With a schedule weighted towards the lighter side of the classical repertoire and an itinerary that takes in a large number of regional concert halls, it’s easy to overlook the contribution of the Royal Philharmonic Orchestra to London’s musical life. Given the right programme, however, and a conductor fully inside the music, the orchestra can hold its own with any of its metropolitan rivals, as this concert compellingly demonstrated.
The four pieces featured in the programme all involved French composers incorporating musical styles from other countries. Opening the concert was Chabrier’s España, a piece written following an extended tour the composer made of Spain in 1882. Charles Dutoit, the orchestra’s Principal Conductor, and a specialist in this repertoire, delivered a vigorous performance with pin sharp ensemble throughout, a splendid overture to the rest of the concert.
Of the large corpus of works written by Saint-Saëns, only a few are regularly played in concert. The Fifth Piano Concerto, also known as ‘The Egyptian’, is a melodic and distinctive work that deserves to be heard more often. The second movement in particular, which according to Saint-Saëns quotes a Nubian love song heard on the Nile, features an attractive sense of Orientalism and some highly imaginative writing for the piano. Pianist Stephen Hough, who has long been a champion of the concerto, delivered a virtuosic and well characterised interpretation, alive to the concerto’s varied moods and styles. His delivery of the faster passagework in the outer movements was exhilarating and, matched with Dutoit’s energetic accompaniment, helped bring the concerto to a rousing conclusion.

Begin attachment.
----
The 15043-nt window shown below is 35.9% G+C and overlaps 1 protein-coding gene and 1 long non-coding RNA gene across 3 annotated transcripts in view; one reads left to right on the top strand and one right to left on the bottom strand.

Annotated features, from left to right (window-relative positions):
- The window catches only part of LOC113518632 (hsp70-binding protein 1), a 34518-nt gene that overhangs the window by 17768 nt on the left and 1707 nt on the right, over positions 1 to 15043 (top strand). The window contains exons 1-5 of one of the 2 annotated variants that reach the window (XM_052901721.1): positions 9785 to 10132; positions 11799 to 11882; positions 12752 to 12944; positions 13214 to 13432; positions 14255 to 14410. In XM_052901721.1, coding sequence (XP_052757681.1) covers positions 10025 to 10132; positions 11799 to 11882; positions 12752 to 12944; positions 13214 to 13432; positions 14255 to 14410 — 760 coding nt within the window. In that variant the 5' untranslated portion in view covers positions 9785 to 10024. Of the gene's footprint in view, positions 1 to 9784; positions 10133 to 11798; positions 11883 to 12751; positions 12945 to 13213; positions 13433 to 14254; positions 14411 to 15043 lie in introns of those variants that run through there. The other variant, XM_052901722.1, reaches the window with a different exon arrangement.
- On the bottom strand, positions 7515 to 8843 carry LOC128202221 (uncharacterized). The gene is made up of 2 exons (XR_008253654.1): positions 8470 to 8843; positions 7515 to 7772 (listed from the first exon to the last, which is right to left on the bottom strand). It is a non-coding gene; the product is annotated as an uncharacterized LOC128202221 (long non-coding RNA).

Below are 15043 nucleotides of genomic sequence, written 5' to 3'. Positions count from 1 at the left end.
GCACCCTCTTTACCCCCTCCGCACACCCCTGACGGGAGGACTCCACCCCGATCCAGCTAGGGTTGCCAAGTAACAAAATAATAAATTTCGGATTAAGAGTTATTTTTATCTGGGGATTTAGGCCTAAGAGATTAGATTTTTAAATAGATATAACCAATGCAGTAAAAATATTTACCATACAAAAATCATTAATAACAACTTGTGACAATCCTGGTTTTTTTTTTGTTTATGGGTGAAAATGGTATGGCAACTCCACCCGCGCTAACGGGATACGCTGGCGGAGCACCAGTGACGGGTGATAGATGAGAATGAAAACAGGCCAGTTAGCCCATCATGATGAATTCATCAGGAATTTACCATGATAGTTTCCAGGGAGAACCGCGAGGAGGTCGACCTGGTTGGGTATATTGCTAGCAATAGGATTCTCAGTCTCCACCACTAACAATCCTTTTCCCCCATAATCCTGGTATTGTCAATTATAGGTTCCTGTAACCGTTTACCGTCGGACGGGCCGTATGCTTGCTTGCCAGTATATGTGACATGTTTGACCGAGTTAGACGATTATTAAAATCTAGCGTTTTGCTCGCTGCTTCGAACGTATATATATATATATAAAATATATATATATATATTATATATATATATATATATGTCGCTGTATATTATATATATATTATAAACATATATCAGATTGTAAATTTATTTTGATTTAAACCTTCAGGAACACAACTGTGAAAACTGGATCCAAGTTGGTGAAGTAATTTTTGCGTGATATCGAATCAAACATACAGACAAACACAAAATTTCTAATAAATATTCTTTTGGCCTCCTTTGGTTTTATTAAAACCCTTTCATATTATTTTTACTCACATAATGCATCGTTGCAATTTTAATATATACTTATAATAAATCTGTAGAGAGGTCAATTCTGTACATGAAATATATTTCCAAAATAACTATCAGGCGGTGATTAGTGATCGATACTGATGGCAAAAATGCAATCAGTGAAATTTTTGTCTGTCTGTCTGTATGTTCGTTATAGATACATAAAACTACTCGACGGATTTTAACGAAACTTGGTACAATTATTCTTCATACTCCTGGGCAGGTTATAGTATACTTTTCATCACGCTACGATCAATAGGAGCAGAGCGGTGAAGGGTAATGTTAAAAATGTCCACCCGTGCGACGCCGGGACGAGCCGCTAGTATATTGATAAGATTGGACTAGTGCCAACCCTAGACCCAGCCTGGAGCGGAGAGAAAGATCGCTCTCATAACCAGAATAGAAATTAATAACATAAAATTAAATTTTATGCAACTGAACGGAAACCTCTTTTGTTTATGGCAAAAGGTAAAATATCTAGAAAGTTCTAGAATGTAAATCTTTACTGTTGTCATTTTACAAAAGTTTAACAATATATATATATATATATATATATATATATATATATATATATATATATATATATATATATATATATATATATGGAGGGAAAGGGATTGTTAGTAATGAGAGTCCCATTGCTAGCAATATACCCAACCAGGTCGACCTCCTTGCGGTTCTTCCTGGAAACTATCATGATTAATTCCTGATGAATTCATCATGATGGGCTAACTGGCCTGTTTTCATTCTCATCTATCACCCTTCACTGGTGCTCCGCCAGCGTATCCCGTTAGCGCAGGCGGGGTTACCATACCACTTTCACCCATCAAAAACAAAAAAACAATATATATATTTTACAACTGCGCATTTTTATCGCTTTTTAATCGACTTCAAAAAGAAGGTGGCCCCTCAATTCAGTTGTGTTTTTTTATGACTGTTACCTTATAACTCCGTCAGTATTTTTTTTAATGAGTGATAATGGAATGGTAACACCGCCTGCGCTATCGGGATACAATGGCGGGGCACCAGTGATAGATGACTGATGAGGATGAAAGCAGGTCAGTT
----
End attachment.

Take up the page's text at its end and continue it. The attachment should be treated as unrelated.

Of Debussy’s three Images for orchestra, the Spanish themed second piece, Iberia, is often performed as a stand-alone work. All credit therefore to Dutoit therefore for programming all three pieces in this concert, allowing the opening Gigues (which makes use of a British folksong) and the concluding Rondes de printempts (which uses two French folksongs) to be heard as part of a contrasting triptych. Dutoit’s interpretation, ideally paced throughout, demonstrated finely judged control of dynamics, balance and tone colour. Solo contributions from the likes of trumpet, viola, oboe and clarinet were uniformly excellent. There were times when the central movement of Ibéria, Les parfums de la nuit, might have benefited from a slightly greater sense of fluidity and rapture, but there was no wanting of energy in the following Le matin d’un jour de fete, nor of the commitment of the performance as a whole.
The final item on the programme was Ravel’s La valse, a work written in the aftermath of World War One taking the Viennese waltz as its starting point and stretching it to breaking. Dutoit’s interpretation was imbued with a sense of menace, and climaxes were delivered with an imposing darkness and heft. It was an outstanding conclusion to a memorable concert.
Further details of Royal Festival Hall concerts can be found at southbankcentre.co.uk.